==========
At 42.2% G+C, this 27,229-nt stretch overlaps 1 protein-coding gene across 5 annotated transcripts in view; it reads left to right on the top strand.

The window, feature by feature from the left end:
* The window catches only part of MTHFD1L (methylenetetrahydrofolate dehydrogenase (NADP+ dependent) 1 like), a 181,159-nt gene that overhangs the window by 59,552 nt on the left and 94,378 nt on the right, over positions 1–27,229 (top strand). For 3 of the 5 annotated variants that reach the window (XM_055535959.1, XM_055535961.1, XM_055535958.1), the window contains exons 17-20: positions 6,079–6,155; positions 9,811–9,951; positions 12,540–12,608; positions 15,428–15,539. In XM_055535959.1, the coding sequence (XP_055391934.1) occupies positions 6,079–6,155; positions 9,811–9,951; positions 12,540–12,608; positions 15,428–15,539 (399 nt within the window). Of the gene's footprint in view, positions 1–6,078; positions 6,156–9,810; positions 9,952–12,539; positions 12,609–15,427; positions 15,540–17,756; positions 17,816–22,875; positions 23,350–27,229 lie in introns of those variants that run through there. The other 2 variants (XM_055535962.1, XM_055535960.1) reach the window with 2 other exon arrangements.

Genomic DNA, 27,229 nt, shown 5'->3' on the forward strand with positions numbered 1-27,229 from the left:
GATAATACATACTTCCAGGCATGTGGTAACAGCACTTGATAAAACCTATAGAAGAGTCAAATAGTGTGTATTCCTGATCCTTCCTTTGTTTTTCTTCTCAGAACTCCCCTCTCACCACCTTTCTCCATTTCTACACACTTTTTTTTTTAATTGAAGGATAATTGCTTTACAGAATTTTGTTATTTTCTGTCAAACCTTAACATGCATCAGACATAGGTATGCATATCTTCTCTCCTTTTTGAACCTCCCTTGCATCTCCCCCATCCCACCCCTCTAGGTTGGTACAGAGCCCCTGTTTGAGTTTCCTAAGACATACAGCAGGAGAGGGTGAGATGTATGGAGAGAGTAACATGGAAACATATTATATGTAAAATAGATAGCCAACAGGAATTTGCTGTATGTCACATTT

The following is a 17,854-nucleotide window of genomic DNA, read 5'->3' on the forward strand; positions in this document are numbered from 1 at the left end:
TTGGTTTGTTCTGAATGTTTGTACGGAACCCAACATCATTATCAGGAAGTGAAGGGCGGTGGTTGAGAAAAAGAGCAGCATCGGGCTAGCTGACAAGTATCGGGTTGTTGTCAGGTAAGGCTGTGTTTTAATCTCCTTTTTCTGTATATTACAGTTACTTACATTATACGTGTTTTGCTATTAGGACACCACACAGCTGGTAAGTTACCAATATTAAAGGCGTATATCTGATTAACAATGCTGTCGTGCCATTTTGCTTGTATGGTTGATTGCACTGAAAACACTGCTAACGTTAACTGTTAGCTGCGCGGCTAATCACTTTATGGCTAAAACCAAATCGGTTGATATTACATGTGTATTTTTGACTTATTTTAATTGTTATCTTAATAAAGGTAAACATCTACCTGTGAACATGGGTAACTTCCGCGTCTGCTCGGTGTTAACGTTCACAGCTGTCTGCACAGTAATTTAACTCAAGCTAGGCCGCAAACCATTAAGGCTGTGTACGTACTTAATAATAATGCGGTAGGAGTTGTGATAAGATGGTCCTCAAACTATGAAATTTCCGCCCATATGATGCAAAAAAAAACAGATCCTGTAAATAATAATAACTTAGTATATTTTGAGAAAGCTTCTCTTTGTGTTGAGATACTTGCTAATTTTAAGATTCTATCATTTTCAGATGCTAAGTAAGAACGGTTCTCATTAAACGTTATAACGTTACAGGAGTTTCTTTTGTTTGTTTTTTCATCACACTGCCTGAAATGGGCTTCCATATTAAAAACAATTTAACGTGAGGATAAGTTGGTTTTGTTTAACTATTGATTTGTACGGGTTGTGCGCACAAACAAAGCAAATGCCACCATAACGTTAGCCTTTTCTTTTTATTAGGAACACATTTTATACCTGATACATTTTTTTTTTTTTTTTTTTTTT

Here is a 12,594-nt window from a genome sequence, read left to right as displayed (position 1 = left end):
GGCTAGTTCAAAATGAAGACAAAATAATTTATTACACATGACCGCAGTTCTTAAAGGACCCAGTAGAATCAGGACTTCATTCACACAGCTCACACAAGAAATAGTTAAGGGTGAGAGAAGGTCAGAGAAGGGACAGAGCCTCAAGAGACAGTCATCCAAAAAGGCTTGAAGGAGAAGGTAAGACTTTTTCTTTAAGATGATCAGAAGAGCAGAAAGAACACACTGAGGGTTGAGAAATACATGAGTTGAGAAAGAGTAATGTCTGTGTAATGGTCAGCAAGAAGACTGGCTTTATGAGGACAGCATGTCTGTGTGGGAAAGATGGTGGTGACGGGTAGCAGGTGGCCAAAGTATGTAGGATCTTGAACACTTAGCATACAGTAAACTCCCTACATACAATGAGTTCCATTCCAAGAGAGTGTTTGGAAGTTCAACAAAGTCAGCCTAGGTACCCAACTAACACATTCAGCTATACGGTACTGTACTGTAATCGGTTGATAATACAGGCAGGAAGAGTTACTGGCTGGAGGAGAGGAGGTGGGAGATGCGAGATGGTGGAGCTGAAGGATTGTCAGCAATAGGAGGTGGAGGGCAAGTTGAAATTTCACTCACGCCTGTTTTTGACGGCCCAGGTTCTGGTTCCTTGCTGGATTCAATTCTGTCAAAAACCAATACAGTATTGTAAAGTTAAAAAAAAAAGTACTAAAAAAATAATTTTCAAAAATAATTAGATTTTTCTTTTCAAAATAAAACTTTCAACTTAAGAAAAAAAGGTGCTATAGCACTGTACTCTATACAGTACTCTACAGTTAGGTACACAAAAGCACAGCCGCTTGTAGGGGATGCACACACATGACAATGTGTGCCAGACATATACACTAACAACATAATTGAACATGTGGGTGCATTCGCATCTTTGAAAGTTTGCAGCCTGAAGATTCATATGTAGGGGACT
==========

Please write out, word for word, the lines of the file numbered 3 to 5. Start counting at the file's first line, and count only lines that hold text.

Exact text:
* The window catches only part of MTHFD1L (methylenetetrahydrofolate dehydrogenase (NADP+ dependent) 1 like), a 181,159-nt gene that overhangs the window by 59,552 nt on the left and 94,378 nt on the right, over positions 1–27,229 (top strand). For 3 of the 5 annotated variants that reach the window (XM_055535959.1, XM_055535961.1, XM_055535958.1), the window contains exons 17-20: positions 6,079–6,155; positions 9,811–9,951; positions 12,540–12,608; positions 15,428–15,539. In XM_055535959.1, the coding sequence (XP_055391934.1) occupies positions 6,079–6,155; positions 9,811–9,951; positions 12,540–12,608; positions 15,428–15,539 (399 nt within the window). Of the gene's footprint in view, positions 1–6,078; positions 6,156–9,810; positions 9,952–12,539; positions 12,609–15,427; positions 15,540–17,756; positions 17,816–22,875; positions 23,350–27,229 lie in introns of those variants that run through there. The other 2 variants (XM_055535962.1, XM_055535960.1) reach the window with 2 other exon arrangements.

Genomic DNA, 27,229 nt, shown 5'->3' on the forward strand with positions numbered 1-27,229 from the left:
GATAATACATACTTCCAGGCATGTGGTAACAGCACTTGATAAAACCTATAGAAGAGTCAAATAGTGTGTATTCCTGATCCTTCCTTTGTTTTTCTTCTCAGAACTCCCCTCTCACCACCTTTCTCCATTTCTACACACTTTTTTTTTTAATTGAAGGATAATTGCTTTACAGAATTTTGTTATTTTCTGTCAAACCTTAACATGCATCAGACATAGGTATGCATATCTTCTCTCCTTTTTGAACCTCCCTTGCATCTCCCCCATCCCACCCCTCTAGGTTGGTACAGAGCCCCTGTTTGAGTTTCCTAAGACATACAGCAGGAGAGGGTGAGATGTATGGAGAGAGTAACATGGAAACATATTATATGTAAAATAGATAGCCAACAGGAATTTGCTGTATGTCACATTT